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The San Francisco Daily Morning Call, September 16, 1864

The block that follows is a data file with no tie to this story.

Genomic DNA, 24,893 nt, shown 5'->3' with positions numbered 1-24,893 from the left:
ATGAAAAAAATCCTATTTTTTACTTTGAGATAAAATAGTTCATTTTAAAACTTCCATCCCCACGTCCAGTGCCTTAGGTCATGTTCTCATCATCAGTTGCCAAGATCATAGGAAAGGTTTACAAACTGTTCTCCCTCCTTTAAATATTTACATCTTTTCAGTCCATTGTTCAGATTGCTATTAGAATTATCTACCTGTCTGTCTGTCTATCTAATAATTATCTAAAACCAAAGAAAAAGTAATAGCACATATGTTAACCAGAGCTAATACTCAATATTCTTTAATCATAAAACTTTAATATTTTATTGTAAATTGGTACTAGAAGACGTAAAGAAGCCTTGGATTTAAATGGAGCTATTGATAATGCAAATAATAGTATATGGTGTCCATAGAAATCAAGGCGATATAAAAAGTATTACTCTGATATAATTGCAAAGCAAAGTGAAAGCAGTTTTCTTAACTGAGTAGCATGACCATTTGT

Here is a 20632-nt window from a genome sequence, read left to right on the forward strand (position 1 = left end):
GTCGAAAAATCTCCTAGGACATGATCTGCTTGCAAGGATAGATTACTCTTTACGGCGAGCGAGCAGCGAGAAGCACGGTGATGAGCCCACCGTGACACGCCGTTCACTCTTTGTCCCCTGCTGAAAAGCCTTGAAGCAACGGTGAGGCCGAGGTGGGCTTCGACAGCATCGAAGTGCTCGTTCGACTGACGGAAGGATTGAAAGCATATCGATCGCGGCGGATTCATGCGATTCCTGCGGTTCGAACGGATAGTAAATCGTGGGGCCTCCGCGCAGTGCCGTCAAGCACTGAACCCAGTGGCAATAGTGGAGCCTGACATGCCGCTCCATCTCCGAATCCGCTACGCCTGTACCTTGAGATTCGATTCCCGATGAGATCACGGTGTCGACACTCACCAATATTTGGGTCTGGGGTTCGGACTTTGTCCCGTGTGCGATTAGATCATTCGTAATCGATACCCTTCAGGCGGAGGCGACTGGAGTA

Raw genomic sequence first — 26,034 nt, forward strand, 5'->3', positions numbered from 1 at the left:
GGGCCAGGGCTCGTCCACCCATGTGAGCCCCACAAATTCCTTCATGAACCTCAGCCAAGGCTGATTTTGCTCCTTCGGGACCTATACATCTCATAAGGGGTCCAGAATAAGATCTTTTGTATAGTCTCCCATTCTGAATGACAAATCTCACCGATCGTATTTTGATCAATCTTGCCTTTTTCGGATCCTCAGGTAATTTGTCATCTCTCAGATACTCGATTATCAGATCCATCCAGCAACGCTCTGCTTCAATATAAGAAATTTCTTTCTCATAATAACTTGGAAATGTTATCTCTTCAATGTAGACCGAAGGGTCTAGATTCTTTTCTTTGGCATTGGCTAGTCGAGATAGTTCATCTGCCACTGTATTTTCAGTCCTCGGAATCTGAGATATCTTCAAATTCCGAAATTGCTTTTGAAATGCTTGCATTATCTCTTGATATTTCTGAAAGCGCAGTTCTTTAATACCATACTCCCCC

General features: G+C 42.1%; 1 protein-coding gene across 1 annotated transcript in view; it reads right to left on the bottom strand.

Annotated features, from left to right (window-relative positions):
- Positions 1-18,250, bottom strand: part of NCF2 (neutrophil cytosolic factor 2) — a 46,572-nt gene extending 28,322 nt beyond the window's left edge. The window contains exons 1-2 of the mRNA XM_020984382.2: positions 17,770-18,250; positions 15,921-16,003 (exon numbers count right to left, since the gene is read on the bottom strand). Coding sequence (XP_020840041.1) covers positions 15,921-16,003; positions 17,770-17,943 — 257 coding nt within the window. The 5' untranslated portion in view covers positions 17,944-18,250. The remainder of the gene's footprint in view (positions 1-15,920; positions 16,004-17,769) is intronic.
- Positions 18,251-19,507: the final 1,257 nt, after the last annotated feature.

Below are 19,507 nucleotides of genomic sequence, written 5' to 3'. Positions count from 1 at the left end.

We gather the following facts concerning this sad event from Chief Burke: At eight o'clock yesterday morning, the daily papers, as usual, were taken to the Doctor before he had risen from bed. After the lapse of half an hour, he was found lying in an insensible condition from the effects of a heavy dose of morphine, which he had swallowed. He had been reading, apparently; the Alta, with his spectacles: lying upon it, was on the bed. Antidotes were administered, and the stomach pump applied, and he rallied enough to show by the intelligence in his eyes that he recognized the persons who stood about him, but he was speechless. In spite of all efforts to expel the poison from his system and annul its effects, he gradually sank until a few minutes past one o'clock in the afternoon, when he died. Ever since his removal from the position of Resident Physician of the County Hospital, by the Board of Supervisors, on last Monday week, Dr. Raymond had been in a state of great mental depression and unhappiness, and during the three days preceding his death he had several times expressed fears that he was going to commit suicide. He told Dr. Nuttall that he was "possessed of a suicidal devil," and gave that gentleman his knife because of a desire he felt to use it upon himself. He refused the Doctor's request that he would remain with him at his house, however. Dr. Raymond also mentioned this yearning to commit suicide to Mr. Pond, at the Hospital, and said, "Keep an eye on me." Dr. Raymond occupied the post of Resident Physician of the City and County Hospital during the past six or seven years; he came here from St. Louis, about ten years ago, and those who knew him best speak highly of his character. He was about fifty years of age.

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